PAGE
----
lundi, février 05, 2007

Fiddling while Iraq burns

In addition to the resolution introduced by Mr. Gregg, declaring that Congress should not cut off financing for forces in Iraq, Republican leaders had sought a Democratic commitment for a vote on another alternative, one introduced by Senator John McCain, Republican of Arizona. That measure would set 11 conditions for the Iraqi government if it wanted to retain American support. The Republican approach would need 60 votes for passage.
Democrats said that the Gregg initiative was meant as a political distraction and that they wanted to focus strictly on the question of whether senators supported Mr. Bush’s plan or opposed it. “We are witnessing the spectacle of a White House and Republican senators unwilling even to engage in a debate on a war that claims at least one American life every day and at least $2.5 billion dollars a week,” said Senator Richard J. Durbin of Illinois, the No. 2 Democrat.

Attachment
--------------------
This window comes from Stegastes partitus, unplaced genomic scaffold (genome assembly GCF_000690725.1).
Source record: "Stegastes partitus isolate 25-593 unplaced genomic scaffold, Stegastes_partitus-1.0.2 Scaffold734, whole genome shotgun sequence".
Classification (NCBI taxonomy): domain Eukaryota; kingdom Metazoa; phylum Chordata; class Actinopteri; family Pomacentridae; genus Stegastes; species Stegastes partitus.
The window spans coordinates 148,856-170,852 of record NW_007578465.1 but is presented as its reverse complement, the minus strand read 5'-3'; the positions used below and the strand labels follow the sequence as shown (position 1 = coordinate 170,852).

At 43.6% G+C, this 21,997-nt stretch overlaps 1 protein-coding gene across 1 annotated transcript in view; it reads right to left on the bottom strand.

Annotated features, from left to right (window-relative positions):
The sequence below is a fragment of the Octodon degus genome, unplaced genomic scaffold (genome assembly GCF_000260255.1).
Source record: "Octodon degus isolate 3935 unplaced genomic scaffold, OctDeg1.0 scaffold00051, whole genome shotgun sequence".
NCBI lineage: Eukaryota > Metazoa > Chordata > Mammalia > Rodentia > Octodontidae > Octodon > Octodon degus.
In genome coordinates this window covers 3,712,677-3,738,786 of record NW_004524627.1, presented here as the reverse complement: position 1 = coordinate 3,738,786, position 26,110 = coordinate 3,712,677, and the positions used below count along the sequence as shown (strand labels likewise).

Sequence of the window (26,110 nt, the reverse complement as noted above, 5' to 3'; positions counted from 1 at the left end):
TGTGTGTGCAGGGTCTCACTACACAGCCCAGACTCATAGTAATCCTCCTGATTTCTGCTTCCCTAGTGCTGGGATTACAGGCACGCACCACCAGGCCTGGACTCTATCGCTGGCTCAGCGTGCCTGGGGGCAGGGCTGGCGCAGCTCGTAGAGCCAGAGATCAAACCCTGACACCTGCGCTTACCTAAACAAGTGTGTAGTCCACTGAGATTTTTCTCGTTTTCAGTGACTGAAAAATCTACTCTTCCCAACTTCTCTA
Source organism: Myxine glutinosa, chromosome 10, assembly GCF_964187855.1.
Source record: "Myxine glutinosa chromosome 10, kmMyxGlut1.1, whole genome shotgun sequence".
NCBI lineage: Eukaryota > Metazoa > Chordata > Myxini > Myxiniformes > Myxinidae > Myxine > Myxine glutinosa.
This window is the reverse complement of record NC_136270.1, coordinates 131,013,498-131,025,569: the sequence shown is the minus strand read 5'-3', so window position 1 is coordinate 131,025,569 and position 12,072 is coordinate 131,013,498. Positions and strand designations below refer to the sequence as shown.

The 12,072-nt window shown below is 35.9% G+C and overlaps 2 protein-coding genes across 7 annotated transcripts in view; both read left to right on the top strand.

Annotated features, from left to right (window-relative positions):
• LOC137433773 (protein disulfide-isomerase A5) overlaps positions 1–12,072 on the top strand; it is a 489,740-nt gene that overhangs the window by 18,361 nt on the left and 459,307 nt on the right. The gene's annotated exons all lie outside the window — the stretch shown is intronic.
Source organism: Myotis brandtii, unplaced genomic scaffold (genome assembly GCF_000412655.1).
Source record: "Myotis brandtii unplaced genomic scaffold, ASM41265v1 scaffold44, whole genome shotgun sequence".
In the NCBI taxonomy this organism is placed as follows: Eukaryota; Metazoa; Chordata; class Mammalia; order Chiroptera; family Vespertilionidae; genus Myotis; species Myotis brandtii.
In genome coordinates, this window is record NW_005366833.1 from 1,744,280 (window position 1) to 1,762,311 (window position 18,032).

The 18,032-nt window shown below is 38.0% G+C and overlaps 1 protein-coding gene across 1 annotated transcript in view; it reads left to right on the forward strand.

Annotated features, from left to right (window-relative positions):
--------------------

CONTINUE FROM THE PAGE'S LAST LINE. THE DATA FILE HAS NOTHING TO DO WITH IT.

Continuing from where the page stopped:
Some Republicans admitted that they were unsure how long the unity would last and whether Republicans could continue to make a case against the resolution on procedural grounds. And two Republicans facing re-election in 2008, Senators Susan Collins of Maine and Norm Coleman of Minnesota, joined Democrats in voting to begin the debate. New York Times February 5